I committed to change my diet in January and since amping up my strength training (more on this coming soon) I’ve been really into counting macros. Knowing I am getting the right amount of protein for toned, lean muscle, enough carbs for energy and the right amount of healthy fat to keep me feeling full makes me feel like I’m making the most out of my workout. I feel healthier and full of energy, no matter how late I have to stay at work, or how early I have to get up. They say abs are built in the kitchen and since counting macro’s my tummy is flat every day!

The key to tracking macros is simple now that there are so many great nutrition apps. How far you get into it depends on your lifestyle and goals. You can track macros simply, or you can work out your split per meal and get really rigid with it. Generally though, unless you’re training 5+ times a week, keeping it simple will help you maintain it as part of your lifestyle.

So if you want more energy, better results from your workout and increased strength and fitness, start in your kitchen.

1. Find your body type

Everyone’s body is different and will require a different calorie intake. Find out whether your body shape is Ectomorph, Mesomorph or Endomorph. Superskinnyme is helpful if these words look like Spanish to you, they even have a calculator.

2. Know what you need  for your body type:

The values below are based on a sustainable body fat loss of 1/2 a kilogram a week. If you want to maintain your current body fat (this is not weight, but the percentage of your body which is just fat) then you can increase your calorie intake slightly, by up to 500 Kcal per day.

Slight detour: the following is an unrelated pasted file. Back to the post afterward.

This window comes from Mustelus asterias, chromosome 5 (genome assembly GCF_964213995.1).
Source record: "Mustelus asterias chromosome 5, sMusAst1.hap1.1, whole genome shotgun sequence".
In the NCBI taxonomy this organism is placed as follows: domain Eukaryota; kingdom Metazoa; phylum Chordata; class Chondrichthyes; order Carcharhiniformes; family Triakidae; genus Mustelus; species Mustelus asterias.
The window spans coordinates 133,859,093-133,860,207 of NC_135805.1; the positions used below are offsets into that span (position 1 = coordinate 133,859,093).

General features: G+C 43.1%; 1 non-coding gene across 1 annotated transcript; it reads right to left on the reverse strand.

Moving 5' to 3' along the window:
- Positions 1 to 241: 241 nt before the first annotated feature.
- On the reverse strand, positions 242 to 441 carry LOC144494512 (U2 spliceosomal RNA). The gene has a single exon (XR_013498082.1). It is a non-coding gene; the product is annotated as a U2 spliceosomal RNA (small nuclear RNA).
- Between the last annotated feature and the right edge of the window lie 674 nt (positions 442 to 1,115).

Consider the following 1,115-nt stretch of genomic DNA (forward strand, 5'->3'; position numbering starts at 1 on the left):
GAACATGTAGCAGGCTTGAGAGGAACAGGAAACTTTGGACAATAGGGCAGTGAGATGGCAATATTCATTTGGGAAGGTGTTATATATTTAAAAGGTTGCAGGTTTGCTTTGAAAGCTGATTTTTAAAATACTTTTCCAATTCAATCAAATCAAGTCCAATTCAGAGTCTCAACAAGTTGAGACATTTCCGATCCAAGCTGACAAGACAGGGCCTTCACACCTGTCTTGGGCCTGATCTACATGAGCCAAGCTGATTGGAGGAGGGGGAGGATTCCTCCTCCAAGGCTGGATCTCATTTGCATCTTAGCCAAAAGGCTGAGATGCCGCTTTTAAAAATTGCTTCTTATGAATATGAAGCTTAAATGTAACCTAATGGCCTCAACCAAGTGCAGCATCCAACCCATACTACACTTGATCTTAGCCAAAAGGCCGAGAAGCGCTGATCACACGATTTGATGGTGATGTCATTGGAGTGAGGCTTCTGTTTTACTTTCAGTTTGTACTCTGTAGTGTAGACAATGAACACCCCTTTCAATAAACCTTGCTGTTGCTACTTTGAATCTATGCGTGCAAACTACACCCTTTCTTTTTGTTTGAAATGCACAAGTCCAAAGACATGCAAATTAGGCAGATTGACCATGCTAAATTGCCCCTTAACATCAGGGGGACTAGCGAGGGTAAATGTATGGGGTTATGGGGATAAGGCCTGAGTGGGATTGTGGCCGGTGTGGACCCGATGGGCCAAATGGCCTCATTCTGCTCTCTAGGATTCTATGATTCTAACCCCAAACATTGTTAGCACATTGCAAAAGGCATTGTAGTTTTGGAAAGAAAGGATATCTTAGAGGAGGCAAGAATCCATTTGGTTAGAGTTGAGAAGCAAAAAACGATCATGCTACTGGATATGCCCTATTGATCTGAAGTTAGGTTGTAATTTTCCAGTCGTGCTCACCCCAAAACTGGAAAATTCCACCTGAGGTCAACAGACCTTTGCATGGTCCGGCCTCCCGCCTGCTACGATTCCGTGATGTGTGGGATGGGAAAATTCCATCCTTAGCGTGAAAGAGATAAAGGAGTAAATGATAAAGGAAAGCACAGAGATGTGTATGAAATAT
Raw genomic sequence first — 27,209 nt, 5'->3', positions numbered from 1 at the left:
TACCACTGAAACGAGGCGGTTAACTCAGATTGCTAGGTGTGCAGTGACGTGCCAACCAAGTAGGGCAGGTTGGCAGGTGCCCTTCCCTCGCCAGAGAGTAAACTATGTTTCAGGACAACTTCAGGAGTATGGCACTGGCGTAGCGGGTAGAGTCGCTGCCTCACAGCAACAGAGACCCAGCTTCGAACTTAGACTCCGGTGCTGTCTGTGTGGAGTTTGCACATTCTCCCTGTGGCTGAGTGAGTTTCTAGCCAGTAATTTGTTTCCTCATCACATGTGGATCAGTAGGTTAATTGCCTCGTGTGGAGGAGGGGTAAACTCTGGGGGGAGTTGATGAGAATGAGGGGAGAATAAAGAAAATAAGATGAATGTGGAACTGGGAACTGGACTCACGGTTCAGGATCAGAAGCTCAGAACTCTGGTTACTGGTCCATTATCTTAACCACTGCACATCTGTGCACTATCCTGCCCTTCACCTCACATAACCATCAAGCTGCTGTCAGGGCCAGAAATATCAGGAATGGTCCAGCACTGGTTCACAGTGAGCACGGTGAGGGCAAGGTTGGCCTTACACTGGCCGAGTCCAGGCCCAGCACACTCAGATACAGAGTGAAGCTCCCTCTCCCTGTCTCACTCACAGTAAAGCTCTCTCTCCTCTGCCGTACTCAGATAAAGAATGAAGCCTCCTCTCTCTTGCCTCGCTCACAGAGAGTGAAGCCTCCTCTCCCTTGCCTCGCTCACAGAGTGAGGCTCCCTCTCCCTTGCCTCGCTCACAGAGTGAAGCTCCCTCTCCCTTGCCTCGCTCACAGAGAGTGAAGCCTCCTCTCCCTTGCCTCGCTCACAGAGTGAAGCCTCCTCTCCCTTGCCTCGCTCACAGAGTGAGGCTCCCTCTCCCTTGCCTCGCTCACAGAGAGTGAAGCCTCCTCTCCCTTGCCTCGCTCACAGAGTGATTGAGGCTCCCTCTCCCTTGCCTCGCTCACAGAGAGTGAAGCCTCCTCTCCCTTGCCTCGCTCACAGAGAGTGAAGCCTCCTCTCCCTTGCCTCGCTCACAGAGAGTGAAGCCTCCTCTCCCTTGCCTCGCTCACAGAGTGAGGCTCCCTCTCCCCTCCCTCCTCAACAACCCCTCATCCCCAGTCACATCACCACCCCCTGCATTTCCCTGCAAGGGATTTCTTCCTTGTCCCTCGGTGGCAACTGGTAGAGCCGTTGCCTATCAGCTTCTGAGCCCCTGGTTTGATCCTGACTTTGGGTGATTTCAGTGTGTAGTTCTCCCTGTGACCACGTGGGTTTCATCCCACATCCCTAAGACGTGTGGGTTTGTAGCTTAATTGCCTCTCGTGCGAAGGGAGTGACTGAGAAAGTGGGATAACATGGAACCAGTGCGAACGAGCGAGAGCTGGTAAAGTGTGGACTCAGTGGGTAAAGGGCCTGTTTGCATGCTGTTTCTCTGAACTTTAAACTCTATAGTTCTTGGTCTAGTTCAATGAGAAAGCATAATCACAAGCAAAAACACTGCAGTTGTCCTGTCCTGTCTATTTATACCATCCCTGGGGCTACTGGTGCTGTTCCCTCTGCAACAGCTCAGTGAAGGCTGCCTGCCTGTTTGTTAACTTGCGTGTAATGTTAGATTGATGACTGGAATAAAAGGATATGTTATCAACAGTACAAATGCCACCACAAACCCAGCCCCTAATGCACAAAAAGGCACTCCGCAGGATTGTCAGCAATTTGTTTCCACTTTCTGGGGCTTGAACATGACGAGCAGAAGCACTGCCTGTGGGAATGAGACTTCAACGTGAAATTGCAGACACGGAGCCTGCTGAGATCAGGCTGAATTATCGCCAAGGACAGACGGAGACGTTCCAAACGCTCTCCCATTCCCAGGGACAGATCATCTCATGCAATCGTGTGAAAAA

An Ectomorph female of 50kg will need around 2050 calories a day and the macro breakdown will be as follows:

Protein – 150g    Carbs – 227g    Fat – 60g

For every 10kg of weight, add 300 calories, 30g protein, 8g fat and 27g of carbs.

A Mesomorph female of 50kg will need around 1780 calories a day, with macro breakdown of:

Protein – 150g    Carbs – 201g    Fat – 42g

For every 10kg of weight, add 30g protein, 6g fat and 21g carbs.

An Endomorph female of 50kg will need around 1540 calories a day and the macro breakdown will be as follows:

Protein – 150g    Carbs – 132g    Fat – 46hg

For every 10kg of weight, add 30g protein, 8g fat and 11g carbs.

3. Track your macro intake!

Download the My Fitness Pal App, a kind of high-tech food diary. You just type in what you’re eating, or even better, scan the barcode using your phone camera and it automatically registers all of the macro nutrients and also the micro nutrients too (vitamins and minerals). You can click on the pie chart button and basically ensure you’re meeting your daily intake.

Macro Tips:

If I’m planning dinner out and know what I’m having (ie. a massive, greasy burger…) I try to log ahead of time, so I can still have a treat and ensure the rest of my food that day fits into my macros…guilt free!

If you’re not used to training or working out regularly, 150g protein will seem like a lot. I sometimes need 2 protein shakes to meet that if I’m not having a lot of meat or fish that day. If getting a lean, toned look is your primary goal, protein is your most important macro to meet and you may want to consider shakes for convenience. Otherwise, get used to carrying turkey breasts around in your pocket for an opportune snack.

I hope this guide has made macros friendly and simple. If you use it or want any advice, comment, contact or tweet me!